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Evan Rachel Wood Posts Photo Of Self-Harm Scars In Discussion About Abusive Relationship

Content warning: This article discusses self-harm and abuse.

Evan Rachel Wood opened up about her experiences of being "weakened by an abusive relationship" in the past, and how it came to affect her work.

Recounting the day of a 2010 photoshoot with Chris Evans for Elle magazine, Evan wrote that she was "emaciated, severely depressed, and could barely stand", and ended up being sent home.

Engaging with the hashtag #IAmNotOK, which aims to raise awareness around domestic violence by amplifying the stories of survivors, Evan went on to post a photo of self-harm scars on her wrist, writing:

"2 years into my abusive relationship I resorted to self harm. When my abuser would threaten or attack me, I cut my wrist as a way to disarm him. It only made the abuse stop temporarily. At that point I was desperate to stop the abuse and I was too terrified to leave. "

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In an emotional video, she shared that even years after the relationship, "it's really hard to feel safe".

"I think about it every day, in one way or another," she said. "I'm not okay because no matter how much work I do, how much work I've done, I'm still searching for some kind of peace. I'm still searching to feel safe, and I'm still trying to put all of this behind me. But I don't know if I'm ever -- I don't know if I'll ever fully be able to do that."

Tearfully, she finished: "I'm not okay, because I don't remember what it feels like to not be scared."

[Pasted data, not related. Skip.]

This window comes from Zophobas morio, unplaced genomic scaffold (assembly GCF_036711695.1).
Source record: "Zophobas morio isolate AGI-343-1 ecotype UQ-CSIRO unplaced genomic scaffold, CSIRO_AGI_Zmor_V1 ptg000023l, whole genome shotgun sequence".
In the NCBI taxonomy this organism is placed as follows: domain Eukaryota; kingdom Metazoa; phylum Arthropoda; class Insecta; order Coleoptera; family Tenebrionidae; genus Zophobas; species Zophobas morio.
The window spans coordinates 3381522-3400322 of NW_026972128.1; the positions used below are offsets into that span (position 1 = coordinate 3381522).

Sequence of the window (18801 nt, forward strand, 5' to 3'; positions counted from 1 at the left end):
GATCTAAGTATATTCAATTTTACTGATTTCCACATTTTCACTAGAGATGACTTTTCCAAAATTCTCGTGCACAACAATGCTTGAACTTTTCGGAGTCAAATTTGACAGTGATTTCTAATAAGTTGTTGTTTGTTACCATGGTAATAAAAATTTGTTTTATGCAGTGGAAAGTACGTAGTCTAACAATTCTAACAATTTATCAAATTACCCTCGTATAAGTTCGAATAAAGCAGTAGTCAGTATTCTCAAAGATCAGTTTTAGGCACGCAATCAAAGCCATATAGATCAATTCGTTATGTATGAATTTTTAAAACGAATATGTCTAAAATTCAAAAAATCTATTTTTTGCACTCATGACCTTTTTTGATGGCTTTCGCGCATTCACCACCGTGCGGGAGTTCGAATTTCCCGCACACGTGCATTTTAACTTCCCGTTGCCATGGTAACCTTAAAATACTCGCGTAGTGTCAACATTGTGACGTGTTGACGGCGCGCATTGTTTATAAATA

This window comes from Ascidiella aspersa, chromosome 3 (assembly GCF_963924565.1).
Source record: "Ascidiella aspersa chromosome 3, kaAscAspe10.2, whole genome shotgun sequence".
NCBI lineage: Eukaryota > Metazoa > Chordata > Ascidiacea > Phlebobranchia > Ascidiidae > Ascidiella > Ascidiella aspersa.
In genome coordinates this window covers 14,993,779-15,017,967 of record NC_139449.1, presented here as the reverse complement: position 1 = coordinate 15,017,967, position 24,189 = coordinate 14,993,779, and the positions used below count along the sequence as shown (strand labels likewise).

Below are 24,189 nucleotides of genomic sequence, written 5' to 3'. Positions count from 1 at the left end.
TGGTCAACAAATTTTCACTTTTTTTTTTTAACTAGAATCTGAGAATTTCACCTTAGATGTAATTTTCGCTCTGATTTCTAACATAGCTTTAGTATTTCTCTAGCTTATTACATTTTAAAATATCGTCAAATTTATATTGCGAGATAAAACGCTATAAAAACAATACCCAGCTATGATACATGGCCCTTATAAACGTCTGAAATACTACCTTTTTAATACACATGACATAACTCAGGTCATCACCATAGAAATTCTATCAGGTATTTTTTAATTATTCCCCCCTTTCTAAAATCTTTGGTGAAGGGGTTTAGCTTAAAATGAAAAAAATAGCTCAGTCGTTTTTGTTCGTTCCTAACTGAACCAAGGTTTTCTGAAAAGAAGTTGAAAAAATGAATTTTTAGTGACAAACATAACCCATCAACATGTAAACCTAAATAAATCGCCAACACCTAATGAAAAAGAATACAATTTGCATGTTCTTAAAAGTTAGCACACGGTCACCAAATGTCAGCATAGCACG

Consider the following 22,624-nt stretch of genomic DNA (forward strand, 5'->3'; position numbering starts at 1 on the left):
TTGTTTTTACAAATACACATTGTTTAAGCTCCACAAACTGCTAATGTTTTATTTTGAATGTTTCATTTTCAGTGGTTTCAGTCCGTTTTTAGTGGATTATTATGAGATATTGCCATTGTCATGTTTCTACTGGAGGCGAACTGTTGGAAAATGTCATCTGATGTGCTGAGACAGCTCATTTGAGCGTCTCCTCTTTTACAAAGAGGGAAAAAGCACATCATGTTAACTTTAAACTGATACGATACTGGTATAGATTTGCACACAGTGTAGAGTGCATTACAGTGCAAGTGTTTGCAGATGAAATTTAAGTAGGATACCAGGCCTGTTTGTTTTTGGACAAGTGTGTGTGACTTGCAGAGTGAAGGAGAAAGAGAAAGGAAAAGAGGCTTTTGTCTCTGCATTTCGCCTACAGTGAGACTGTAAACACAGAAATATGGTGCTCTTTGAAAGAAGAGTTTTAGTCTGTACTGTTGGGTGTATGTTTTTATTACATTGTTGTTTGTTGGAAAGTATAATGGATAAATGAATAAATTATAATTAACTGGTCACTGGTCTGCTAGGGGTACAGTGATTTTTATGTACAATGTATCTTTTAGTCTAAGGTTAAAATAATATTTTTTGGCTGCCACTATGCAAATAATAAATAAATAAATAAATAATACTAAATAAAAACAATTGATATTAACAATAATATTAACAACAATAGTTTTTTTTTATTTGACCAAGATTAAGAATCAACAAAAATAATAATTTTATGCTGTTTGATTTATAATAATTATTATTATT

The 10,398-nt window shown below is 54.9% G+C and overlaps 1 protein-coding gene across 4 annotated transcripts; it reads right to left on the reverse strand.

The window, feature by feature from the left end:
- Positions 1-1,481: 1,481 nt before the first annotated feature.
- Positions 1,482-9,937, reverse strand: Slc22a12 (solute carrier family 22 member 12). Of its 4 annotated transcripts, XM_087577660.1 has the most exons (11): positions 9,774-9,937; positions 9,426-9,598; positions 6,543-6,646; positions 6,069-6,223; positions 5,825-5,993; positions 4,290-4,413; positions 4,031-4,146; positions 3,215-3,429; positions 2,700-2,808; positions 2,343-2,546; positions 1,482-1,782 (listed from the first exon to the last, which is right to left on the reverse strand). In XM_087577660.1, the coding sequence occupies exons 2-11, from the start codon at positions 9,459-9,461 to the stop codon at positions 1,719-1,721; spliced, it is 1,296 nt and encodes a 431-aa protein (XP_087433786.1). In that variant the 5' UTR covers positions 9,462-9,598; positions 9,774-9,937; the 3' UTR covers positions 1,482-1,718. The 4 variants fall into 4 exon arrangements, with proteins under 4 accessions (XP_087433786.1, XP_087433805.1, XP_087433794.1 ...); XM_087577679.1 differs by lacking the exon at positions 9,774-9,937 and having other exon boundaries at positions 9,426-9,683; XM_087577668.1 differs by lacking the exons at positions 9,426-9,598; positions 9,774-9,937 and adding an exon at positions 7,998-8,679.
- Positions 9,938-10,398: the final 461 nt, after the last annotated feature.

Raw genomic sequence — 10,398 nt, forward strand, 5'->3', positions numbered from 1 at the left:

In February last year, Evan testified at a House Judiciary Subcommittee in Washington D.C, advocating for the Sexual Assault Survivors’ Bill of Rights Acts in all 50 states.

In her testimony, Evan said that she had been raped twice, once while in a relationship with her unnamed ex "a decade ago", and once by another unnamed man after the abusive relationship ended.

She noted: “Being abused and raped previously made it easier for me to be raped again -- not the other way around.”

Of her relationship, Evan testified:

"It started slow but escalated over time, including threats against my life, severe gas-lighting and brainwashing, waking up to the man that claimed to love me raping what he believed to be my unconscious body. And the worst part: Sick rituals of binding me up by my hands and feet to be mentally and physically tortured until my abuser felt I had proven my love for them.”

She continued: "While I was tied up and being beaten and told unspeakable things, I truly felt like I could die. Not just because my abuser said to me, ‘I could kill you right now,’ but because in that moment I felt like I left my body and I was too afraid to run."

Evan went on to share how the abusive relationship had impacted her mental health, revealing that she "struggled with self-harm to the point of two suicide attempts" and spent time in a psychiatric hospital "for a short period of time".

Calling the hospital stay a "turning point" where she began "seeking professional help to deal with [her] trauma and mental stress".

"Others are not so fortunate," she pointed out, "and because of this, rape is often more than a few minutes of trauma, but slow death."

If you or someone you know is in immediate danger, dial 000. If you need help and advice, call Lifeline on 13 11 14 or beyondblue on 1300 22 4636 . A range of suicide prevention and mental health resources based around the country can be found here.

Feature image: Getty Images